General Motors (NYSE:GM): The board of America’s largest auto company have changed up CEO Dan Akerson’s pay structure, to reflect the notion that he may retire within the next three years, when his long-term restricted stock vests. Akerson’s compensation — subject to federal review due to 2009′s bailout of the company — was raised 44 percent last year, to $11.1 million. That includes $1.99 million in restricted stock units that were earned as part of his 2011 compensation package and granted in 2012, the SEC filing said.
Amazon.com (NASDAQ:AMZN): Though the web retail giant has posted significant growth — 22 percent, to be specific — the retailer has not been sitting idly by, watching the cash pour in. Au contraire, the firm has been watching the money pour out as well, as it rivals its huge income with huge investments which also increasing 22 percent. Large amounts of the cash outflow has gone toward jacking up the company’s instant video streaming division, where license fees can cost a lot, and quick — just ask Netflix (NASDAQ:NFLX).
Microsoft (NASDAQ:MSFT): Microsoft has left the courtroom victorious, after a judge ruled favorably for the Washington-based firm in a lawsuit against Google (NASDAQ:GOOG). The search engine giant was demanding that the company pay nearly $1 billion annually for industry standard media-streaming and WiFi patents to Motorola — Microsoft got off with paying a mere $1.8 million per year. Perhaps more importantly, the ruling has profound effects for out-of-control patent warfare that has consumed the tech industries.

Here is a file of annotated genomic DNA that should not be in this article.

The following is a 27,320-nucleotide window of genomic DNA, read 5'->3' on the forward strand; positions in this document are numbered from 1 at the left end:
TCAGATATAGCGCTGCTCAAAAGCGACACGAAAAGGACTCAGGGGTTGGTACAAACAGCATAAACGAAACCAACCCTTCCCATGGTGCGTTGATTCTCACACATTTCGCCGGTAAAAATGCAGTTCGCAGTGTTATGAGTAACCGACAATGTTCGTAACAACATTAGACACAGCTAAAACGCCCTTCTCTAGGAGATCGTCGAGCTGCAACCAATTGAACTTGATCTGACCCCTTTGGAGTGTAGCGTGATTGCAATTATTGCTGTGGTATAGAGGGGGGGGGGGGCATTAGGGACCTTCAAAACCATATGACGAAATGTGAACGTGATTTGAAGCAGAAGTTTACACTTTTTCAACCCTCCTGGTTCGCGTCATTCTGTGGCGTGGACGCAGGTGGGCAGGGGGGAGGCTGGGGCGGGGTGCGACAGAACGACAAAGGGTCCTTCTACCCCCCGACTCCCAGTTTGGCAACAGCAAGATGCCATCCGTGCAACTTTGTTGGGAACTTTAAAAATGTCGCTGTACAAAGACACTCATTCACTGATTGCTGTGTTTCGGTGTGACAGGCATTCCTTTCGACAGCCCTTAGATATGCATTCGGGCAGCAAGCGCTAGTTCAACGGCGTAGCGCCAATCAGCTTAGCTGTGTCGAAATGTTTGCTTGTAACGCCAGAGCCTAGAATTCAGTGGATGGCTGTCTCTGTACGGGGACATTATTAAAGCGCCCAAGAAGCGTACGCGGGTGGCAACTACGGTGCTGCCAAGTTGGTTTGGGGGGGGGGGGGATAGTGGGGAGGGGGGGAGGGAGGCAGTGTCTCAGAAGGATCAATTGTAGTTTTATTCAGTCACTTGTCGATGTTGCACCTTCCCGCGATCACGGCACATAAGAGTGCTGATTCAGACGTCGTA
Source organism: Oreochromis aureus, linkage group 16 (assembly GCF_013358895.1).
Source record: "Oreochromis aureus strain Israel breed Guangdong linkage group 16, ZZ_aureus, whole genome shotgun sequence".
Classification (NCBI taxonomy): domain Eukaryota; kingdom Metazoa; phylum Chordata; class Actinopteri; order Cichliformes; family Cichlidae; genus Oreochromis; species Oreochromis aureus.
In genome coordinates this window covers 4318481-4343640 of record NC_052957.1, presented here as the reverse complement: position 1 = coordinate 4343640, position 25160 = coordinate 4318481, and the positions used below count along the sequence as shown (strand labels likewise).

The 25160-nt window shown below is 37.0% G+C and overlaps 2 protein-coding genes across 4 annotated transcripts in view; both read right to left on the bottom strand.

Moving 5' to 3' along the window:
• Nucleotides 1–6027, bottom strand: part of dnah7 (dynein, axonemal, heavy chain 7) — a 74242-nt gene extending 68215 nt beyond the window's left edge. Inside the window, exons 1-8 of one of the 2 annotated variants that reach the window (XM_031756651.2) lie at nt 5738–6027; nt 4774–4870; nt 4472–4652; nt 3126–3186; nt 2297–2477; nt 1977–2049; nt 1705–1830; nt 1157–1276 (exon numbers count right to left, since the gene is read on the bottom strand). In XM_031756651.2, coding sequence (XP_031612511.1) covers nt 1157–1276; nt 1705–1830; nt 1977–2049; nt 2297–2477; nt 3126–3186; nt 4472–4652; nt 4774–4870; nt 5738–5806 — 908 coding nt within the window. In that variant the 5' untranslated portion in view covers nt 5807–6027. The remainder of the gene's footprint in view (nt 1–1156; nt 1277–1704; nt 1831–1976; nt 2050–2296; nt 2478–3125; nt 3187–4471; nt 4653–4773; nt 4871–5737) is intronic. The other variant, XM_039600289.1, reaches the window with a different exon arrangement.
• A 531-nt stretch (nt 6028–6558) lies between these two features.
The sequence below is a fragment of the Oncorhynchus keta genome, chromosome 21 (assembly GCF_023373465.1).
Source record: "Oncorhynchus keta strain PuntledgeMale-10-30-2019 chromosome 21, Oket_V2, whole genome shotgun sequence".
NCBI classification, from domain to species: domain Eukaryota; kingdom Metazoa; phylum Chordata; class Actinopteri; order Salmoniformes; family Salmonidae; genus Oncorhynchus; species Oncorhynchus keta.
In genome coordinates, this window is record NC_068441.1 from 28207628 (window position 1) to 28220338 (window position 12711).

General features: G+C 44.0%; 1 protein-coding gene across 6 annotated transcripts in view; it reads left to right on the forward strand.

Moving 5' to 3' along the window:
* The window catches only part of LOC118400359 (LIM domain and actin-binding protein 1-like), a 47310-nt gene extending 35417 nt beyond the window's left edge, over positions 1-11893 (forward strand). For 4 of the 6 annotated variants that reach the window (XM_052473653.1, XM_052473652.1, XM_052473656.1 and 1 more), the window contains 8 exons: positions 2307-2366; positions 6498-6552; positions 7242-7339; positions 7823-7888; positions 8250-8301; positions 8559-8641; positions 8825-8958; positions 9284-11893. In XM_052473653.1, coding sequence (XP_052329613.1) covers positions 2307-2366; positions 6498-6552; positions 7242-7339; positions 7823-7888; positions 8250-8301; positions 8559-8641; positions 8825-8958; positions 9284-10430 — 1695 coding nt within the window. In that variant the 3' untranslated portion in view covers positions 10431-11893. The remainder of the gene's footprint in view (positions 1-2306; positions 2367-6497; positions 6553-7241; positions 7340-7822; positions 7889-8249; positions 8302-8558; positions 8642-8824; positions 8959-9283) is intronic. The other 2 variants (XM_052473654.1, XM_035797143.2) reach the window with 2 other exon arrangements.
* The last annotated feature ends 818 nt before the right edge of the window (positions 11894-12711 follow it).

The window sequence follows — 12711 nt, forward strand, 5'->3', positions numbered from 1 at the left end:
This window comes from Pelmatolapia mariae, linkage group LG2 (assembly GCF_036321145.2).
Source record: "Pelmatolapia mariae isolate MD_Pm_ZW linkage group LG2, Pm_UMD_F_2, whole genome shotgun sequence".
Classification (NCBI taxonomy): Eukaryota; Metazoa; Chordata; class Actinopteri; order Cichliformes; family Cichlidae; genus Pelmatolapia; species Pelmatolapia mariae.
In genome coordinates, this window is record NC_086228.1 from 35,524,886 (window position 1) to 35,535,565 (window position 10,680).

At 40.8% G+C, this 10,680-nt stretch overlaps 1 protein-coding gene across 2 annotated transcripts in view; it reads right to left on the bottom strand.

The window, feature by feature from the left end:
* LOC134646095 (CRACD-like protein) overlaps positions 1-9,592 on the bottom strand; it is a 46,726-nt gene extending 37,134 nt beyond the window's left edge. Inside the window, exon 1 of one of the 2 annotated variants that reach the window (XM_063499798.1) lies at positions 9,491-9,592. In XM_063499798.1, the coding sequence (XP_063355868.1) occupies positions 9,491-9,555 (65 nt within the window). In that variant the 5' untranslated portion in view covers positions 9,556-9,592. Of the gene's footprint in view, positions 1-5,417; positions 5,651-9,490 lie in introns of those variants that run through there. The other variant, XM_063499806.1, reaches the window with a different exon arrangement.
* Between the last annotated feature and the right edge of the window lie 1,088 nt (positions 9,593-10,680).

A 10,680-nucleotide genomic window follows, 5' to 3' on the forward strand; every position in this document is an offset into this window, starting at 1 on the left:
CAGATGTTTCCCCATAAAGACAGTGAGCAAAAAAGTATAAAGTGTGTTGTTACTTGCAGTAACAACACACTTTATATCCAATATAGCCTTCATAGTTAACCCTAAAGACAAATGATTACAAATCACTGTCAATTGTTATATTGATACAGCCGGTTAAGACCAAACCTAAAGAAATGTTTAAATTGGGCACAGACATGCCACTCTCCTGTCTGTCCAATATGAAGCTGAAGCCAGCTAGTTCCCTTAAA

Ford Motor Co. (NYSE:F): Western China is developing a voracious appetite for cars, as rates of purchases are twice as fast than the wealthier coastal cities. The news bodes well for Ford, which has touted a strategy of investing in plants in the region, capable of producing over 1 million vehicles per year.
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